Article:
Johannesburg, South Africa – On the eighth anniversary of the killing of dozens of miners by South African police, experts are calling on the government to release a report on recommendations on policing to prevent a repeat of such incidents, at a time when the country is also facing an increasing number of protests.
On August 16, 2012, police shot dead 34 striking miners outside the Lonmin platinum mines on the outskirts of Marikana, in the country’s northwest, in what was the worst act of police brutality since the end of apartheid and became known as the “Marikana massacre”.
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In 2015, a commission of inquiry appointed to investigate the incident requested among others that a panel of experts be set up to revise and amend public-order policing policies.
Chaired by retired judge Ian Farlam, the commission also tasked the panel to investigate “the world’s best practices” for crowd-management control “without resorting to the use of weapons capable of automatic fire”.
In July 2018, the panel of local and international members handed to the minister of police a 400-page report with 138 recommendations – but its members say that two years on, parliament has yet to see the report’s content and it is still unclear whether any of the recommendations will be implemented.
Panel member David Bruce, an independent researcher on policing, said “the panel honoured the provisions of the terms of reference in the Farlam report”, including those referring to the demilitarisation and professional conduct of the police force.
Lizette Lancaster, a crime researcher at the Pretoria-based Institute for Security Studies, warned that “what happened at Marikana can happen again” if the recommendations put forth by the panel are not implemented.
She said the number of protests in South Africa has increased “dramatically” since authorities imposed in late March a strict lockdown to stem the spread of coronavirus in the country.
According to the ISS, 511 protests were recorded between March 27 and July 31, with the policing of lockdown curbs and crime being the leading cause of demonstrations, followed by labour-related concerns.
Citing a July 27 demonstration in Mamre, Western Cape province, during which hundreds of protesters barricaded roads with burning tyres, Lancaster said police were still ill-equipped to deal with protests including crowd control.
In Mamre, police fired rubber bullets to disperse the crowds, with reports saying that at one point a police officer fired indiscriminately into the crowd.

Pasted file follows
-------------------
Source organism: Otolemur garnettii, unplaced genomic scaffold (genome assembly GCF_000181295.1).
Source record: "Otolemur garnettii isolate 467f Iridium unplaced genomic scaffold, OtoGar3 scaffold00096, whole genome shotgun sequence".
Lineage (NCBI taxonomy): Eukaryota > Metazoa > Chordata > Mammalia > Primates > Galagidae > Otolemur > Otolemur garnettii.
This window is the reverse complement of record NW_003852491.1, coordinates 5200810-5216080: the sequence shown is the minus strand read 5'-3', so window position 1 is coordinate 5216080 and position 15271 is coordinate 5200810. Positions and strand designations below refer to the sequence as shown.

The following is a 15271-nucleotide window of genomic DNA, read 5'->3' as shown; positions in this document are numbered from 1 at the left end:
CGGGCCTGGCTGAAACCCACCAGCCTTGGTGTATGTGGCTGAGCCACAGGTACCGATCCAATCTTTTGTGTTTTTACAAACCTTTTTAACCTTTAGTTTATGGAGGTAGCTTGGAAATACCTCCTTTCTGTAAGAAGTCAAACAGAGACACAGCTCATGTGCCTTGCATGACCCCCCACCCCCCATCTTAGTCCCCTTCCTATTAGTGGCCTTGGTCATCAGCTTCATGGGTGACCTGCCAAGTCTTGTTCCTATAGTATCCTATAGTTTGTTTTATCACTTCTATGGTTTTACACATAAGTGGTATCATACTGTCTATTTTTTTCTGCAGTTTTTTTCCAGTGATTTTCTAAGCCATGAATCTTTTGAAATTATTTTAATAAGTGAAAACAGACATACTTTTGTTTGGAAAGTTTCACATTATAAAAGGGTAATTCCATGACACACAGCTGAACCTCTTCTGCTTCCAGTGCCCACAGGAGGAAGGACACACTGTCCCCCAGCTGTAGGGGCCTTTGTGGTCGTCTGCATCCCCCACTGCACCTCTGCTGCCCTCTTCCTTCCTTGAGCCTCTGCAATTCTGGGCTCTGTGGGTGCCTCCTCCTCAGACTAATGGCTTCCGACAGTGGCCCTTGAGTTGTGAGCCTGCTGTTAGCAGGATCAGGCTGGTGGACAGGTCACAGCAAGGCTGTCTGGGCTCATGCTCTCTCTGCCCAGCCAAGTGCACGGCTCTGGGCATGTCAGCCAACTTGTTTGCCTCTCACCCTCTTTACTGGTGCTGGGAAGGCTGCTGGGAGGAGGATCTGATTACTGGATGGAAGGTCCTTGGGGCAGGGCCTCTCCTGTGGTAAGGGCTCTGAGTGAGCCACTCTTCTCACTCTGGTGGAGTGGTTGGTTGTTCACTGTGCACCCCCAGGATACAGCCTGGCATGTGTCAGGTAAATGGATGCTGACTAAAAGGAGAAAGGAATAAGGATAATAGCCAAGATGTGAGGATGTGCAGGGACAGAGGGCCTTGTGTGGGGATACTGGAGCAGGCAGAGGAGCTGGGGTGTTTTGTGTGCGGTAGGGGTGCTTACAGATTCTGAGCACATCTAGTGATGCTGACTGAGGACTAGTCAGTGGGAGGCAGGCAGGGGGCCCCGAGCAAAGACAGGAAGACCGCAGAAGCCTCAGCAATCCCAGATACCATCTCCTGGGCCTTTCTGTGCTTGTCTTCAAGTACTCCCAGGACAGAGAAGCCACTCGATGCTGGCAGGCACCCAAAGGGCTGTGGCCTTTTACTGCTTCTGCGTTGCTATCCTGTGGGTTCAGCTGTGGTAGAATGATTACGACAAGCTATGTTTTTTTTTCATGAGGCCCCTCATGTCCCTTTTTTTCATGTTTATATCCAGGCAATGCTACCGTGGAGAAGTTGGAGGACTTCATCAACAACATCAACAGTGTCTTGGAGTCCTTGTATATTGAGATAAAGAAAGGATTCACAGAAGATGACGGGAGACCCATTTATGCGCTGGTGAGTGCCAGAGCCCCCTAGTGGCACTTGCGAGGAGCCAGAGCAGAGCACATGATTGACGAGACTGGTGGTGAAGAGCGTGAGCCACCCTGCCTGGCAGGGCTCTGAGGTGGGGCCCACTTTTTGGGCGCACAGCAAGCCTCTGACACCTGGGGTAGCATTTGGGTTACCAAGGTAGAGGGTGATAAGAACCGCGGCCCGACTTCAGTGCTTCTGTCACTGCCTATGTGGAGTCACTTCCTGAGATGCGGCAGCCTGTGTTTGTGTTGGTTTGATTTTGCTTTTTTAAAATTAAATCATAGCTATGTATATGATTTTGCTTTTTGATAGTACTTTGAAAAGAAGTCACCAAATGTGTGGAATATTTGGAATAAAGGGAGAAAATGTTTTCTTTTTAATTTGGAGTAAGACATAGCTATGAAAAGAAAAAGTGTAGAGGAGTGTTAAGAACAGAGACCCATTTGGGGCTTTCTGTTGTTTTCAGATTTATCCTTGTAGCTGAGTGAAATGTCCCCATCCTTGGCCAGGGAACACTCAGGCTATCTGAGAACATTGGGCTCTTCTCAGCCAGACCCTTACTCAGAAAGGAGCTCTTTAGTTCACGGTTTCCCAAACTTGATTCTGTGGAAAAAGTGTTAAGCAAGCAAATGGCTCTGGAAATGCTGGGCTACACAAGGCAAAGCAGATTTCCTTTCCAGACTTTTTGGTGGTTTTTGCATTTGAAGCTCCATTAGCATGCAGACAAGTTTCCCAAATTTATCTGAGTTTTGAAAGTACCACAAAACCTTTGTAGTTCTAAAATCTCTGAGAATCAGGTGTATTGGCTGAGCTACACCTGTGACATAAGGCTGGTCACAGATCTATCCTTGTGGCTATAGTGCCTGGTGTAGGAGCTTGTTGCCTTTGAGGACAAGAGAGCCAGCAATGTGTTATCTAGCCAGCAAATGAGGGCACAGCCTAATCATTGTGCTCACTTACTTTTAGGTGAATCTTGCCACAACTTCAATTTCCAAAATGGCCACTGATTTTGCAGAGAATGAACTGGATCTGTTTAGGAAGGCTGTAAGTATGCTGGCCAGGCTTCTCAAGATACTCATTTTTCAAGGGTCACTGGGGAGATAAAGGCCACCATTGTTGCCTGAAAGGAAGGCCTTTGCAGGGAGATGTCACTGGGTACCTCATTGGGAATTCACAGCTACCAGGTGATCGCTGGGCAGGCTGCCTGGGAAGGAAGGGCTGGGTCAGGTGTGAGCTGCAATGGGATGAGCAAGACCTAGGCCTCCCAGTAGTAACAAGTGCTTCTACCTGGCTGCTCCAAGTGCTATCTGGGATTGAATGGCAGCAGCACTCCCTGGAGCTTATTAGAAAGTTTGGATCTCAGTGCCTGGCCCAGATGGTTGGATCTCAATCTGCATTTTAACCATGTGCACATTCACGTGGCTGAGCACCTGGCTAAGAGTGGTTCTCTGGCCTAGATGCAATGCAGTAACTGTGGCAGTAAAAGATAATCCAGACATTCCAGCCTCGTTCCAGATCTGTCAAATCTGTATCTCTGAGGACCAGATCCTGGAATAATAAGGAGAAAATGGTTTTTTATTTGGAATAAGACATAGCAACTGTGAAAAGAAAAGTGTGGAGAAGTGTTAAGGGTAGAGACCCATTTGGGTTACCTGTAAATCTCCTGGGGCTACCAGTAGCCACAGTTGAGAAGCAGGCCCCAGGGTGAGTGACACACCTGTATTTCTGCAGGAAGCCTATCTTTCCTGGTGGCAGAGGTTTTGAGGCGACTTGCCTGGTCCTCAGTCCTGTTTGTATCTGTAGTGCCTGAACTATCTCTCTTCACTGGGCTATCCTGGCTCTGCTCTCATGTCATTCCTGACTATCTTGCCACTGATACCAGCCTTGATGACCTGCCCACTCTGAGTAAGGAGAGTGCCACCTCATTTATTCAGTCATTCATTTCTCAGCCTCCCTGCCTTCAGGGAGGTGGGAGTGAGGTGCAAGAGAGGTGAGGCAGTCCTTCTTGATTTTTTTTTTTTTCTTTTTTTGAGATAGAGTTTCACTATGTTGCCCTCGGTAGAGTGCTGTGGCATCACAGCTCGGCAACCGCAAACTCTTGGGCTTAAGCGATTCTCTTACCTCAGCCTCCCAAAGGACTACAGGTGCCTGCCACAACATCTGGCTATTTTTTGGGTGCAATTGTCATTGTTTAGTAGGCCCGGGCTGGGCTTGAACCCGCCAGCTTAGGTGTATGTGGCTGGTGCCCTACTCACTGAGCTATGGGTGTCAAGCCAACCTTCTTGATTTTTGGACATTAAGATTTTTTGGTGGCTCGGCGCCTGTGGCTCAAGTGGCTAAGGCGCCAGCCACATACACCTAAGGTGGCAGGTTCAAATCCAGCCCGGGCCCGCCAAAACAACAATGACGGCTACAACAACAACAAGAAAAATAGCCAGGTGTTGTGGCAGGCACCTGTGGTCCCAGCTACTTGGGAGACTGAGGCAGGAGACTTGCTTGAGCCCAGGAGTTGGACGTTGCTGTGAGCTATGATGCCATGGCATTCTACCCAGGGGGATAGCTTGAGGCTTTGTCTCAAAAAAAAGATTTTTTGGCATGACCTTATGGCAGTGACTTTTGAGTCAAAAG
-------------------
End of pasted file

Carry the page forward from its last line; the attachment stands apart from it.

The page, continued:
Agreeing with Lancaster, Bruce said the panel’s recommendations have “particular salience now because of the current waves of protests”.
Overall, some 47 people were killed in Marikana between August 12-16, 2012, including miners, four security guards and two police officers.
Eight years later, there have been no convictions and campaigners say the failure to hold those accountable responsible is fuelling further police violence in South Africa.
According to the Socio-Economic Rights Institute (SERI), the Independent Police Investigative Directorate registered more than 42,000 complaints against the police between 2012 and 2019. Of them, fewer than five percent led to any type of conviction, the human rights group said.
“The brutality we witnessed at Marikana continues. The lack of accountability continues,” SERI said in a Facebook post on Sunday marking the events eight years ago.
Low levels of trust
Adele Kirsten, director of Gun Free South Africa, said the Marikana anniversary is a “strategic moment” to make the panel’s report public.
She said its members wrote last month to the Minister of Police Bheki Cele calling for the release of the recommendations but they have not received any response.
“The panel is also putting pressure on parliament,” Kirsten said.
Another member of the panel, Themba Masuku, programme manager of the African Policing Civilian Oversight Forum, said: “We want the public to know the contents of the recommendations. They have a right to know what their tax money is being used for.”
In 2018, a survey by Afrobarometer found that fewer people in South Africa trusted police than any other public institutions, with 66 percent of respondents saying they trusted the police “not at all” or just a little” (41 and 25 percent, respectively).
“One of the purposes of the panel’s work was that policing itself must become a positive government service,” said member Gareth Newham, head of the justice and violence prevention programme at the ISS.
He added that the panel also considered the role of the top management of the police in the 2012 killings and also looked into political interference in the police.
For Lancaster, the fact that the panel “probed questions of political interference into the massacre” and the involvement of politicians who still hold positions of power “means that government is not rushing to release the recommendations”.
Lancaster said: “The fact that the panel probed political interference during Marikana could make the release of the report a sensitive political issue since some of the political figures are still in positions of power.”